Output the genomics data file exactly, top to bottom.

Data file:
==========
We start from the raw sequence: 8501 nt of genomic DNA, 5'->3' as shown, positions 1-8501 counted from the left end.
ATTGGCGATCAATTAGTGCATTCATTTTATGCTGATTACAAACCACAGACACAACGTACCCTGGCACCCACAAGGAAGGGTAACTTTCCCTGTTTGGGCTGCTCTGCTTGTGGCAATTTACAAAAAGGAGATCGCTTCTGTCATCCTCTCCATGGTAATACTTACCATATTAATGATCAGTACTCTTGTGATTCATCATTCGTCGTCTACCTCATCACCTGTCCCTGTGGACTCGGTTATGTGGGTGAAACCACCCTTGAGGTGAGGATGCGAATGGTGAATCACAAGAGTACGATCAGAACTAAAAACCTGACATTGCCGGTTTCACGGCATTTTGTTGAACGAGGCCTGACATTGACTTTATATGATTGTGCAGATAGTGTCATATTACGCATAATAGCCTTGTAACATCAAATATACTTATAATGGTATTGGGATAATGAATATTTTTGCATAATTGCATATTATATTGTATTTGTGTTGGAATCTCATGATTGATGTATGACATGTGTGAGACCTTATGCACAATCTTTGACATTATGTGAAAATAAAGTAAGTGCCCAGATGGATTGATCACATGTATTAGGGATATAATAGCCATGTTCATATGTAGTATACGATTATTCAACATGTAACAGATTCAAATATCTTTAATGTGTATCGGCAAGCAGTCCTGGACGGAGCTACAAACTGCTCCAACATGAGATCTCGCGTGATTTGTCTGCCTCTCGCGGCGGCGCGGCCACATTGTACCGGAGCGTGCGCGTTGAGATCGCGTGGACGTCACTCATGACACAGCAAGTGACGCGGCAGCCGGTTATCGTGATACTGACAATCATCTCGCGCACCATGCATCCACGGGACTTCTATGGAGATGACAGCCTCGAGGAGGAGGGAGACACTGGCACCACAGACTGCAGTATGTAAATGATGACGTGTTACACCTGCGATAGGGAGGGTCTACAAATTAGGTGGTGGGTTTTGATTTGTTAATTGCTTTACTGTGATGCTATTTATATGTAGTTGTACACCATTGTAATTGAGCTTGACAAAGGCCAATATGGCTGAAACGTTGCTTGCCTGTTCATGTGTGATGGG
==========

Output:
We start from the raw sequence: 8501 nt of genomic DNA, 5'->3' as shown, positions 1-8501 counted from the left end.
ATTGGCGATCAATTAGTGCATTCATTTTATGCTGATTACAAACCACAGACACAACGTACCCTGGCACCCACAAGGAAGGGTAACTTTCCCTGTTTGGGCTGCTCTGCTTGTGGCAATTTACAAAAAGGAGATCGCTTCTGTCATCCTCTCCATGGTAATACTTACCATATTAATGATCAGTACTCTTGTGATTCATCATTCGTCGTCTACCTCATCACCTGTCCCTGTGGACTCGGTTATGTGGGTGAAACCACCCTTGAGGTGAGGATGCGAATGGTGAATCACAAGAGTACGATCAGAACTAAAAACCTGACATTGCCGGTTTCACGGCATTTTGTTGAACGAGGCCTGACATTGACTTTATATGATTGTGCAGATAGTGTCATATTACGCATAATAGCCTTGTAACATCAAATATACTTATAATGGTATTGGGATAATGAATATTTTTGCATAATTGCATATTATATTGTATTTGTGTTGGAATCTCATGATTGATGTATGACATGTGTGAGACCTTATGCACAATCTTTGACATTATGTGAAAATAAAGTAAGTGCCCAGATGGATTGATCACATGTATTAGGGATATAATAGCCATGTTCATATGTAGTATACGATTATTCAACATGTAACAGATTCAAATATCTTTAATGTGTATCGGCAAGCAGTCCTGGACGGAGCTACAAACTGCTCCAACATGAGATCTCGCGTGATTTGTCTGCCTCTCGCGGCGGCGCGGCCACATTGTACCGGAGCGTGCGCGTTGAGATCGCGTGGACGTCACTCATGACACAGCAAGTGACGCGGCAGCCGGTTATCGTGATACTGACAATCATCTCGCGCACCATGCATCCACGGGACTTCTATGGAGATGACAGCCTCGAGGAGGAGGGAGACACTGGCACCACAGACTGCAGTATGTAAATGATGACGTGTTACACCTGCGATAGGGAGGGTCTACAAATTAGGTGGTGGGTTTTGATTTGTTAATTGCTTTACTGTGATGCTATTTATATGTAGTTGTACACCATTGTAATTGAGCTTGACAAAGGCCAATATGGCTGAAACGTTGCTTGCCTGTTCATGTGTGATGGG